It’s Monday morning.
A new week begins for one typical middle school in Beijing, China.
Seven o’clock in the morning, parents are rushing to drop off their children at the gate of their school. As is customary once a week, the children congregate in the schoolyard to take part in the flag raising ceremony and to sing their country’s national anthem.
The school bell goes off at eight o’clock, and children proceed to join their respective classrooms in an orderly fashion. They greet their teachers respectfully and take their designated seats. Teachers generally start off the school day with short announcements of events and other useful information to their pupils. Throughout the class sessions, pupils give their undivided attention to their teachers and their lessons.
During the day, the children enjoy a short mid-morning break and a one-hour lunch break, during which time they can mingle and have fun on the school’s playground. At three o’clock in the afternoon, parents wait patiently for the school bell that signals the end of the school day to fetch their children and return home.
After school hours, the children usually do their homework under their parents’ supervision and prepare for the next school day. Those from wealthier background have a busier schedule, attending tutoring classes and engaging in various extra-curricular activities organized outside the school.
Meanwhile, half-way across the world, one school, located in a posh suburb in one of Africa’s major cities, is getting ready for the new week.
Sitting right in the middle of a residential block, the school is actually a community kindergarten that was recently upgraded to accommodate a full-fledged primary and middle school. As is often the case, schoolchildren, with the exception of preschoolers, walk to get to their school and return home on their own or with a group of friends.
The morning brings with it voices of screaming children that have reached the school grounds as early as seven o’clock – a not so pleasant wake-up call for the neighboring residents. To add insult to injury, a group of children, entrusted with the key to the school’s “multimedia center”, are busy fumbling with the radio equipment in their haste to put on air the morning’s entertainment program.
With the volume cranked up to full blast, a selection of local and international pop songs – most of which are not age appropriate – soon streams out from the school’s loudspeakers. The music, which can be heard from miles away, is enough to wake up even the dead!
A little after eight o’clock, the school bell – the sound of which is reminiscent of the deafening siren of a passing ambulance – calls the children for the daily morning routine in the small schoolyard. Announcements and school plays are transmitted through the loudspeakers, followed by the flag raising ceremony and the singing of the national anthem, before the children scatter to join their classrooms in a wild display.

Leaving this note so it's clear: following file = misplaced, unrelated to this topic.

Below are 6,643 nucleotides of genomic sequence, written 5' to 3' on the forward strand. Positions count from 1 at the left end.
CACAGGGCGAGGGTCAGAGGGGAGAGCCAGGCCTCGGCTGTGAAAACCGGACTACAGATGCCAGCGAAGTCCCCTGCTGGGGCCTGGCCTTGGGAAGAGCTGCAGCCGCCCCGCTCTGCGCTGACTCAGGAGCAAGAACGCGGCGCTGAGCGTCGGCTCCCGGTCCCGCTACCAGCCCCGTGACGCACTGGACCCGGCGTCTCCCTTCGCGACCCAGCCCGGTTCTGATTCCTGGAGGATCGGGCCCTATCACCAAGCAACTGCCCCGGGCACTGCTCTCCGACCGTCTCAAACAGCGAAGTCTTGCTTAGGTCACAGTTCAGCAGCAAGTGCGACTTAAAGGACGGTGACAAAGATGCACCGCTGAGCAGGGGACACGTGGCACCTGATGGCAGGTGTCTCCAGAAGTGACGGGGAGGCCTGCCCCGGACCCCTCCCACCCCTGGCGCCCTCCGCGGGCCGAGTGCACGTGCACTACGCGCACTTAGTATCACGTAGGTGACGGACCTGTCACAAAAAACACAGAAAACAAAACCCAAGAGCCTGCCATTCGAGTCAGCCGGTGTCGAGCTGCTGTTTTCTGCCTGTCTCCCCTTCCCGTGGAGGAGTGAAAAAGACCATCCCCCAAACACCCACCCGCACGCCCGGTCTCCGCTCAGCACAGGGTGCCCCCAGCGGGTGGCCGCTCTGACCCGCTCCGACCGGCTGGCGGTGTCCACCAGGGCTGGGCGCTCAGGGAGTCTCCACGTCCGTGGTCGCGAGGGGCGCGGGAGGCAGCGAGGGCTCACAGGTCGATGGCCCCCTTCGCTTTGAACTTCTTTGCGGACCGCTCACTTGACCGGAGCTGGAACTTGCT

However, long after classes have begun around a quarter to nine o’clock, a number of children stroll past the school gate and into their classrooms. In addition, children go up and down hallways and stairs during class hours, shouting and yelling throughout without any sign of respite. Others, whose teachers are absent, enjoy their free time in a manner that causes disturbances to ongoing classes.
At the mid-morning and lunch hour breaks, the radio program is back again in full swing. Owing to the small size of the schoolyard, the children often stay upstairs in the buildings’ staircases and balconies to play. Incidentally, one of their favorite hobbies from their vantage point is to throw objects, anything they could lay their hands on, onto nearby residential houses’ roofs and compounds. Another disturbing aspect is their tendency to misbehave and act disrespectfully towards the residents of the neighboring houses.
In the afternoon, class sessions appear shorter than the regular 45-minute class period, with the school day coming to an end well before the ringing of the school bell at three o’clock. At the sound of the bell, the children dash down the stairs in such an out-of-control mob, visibly relieved that their school day is over. Some of them head home while others stay behind to play up to five o’clock.
A typical school day for children in two different parts of the world, but what a world apart!
In the first story, it’s clear that everyone in China – parents, teachers, the school administration, the authorities, and even the society at large – is focused on and actively involved in the education of schoolchildren.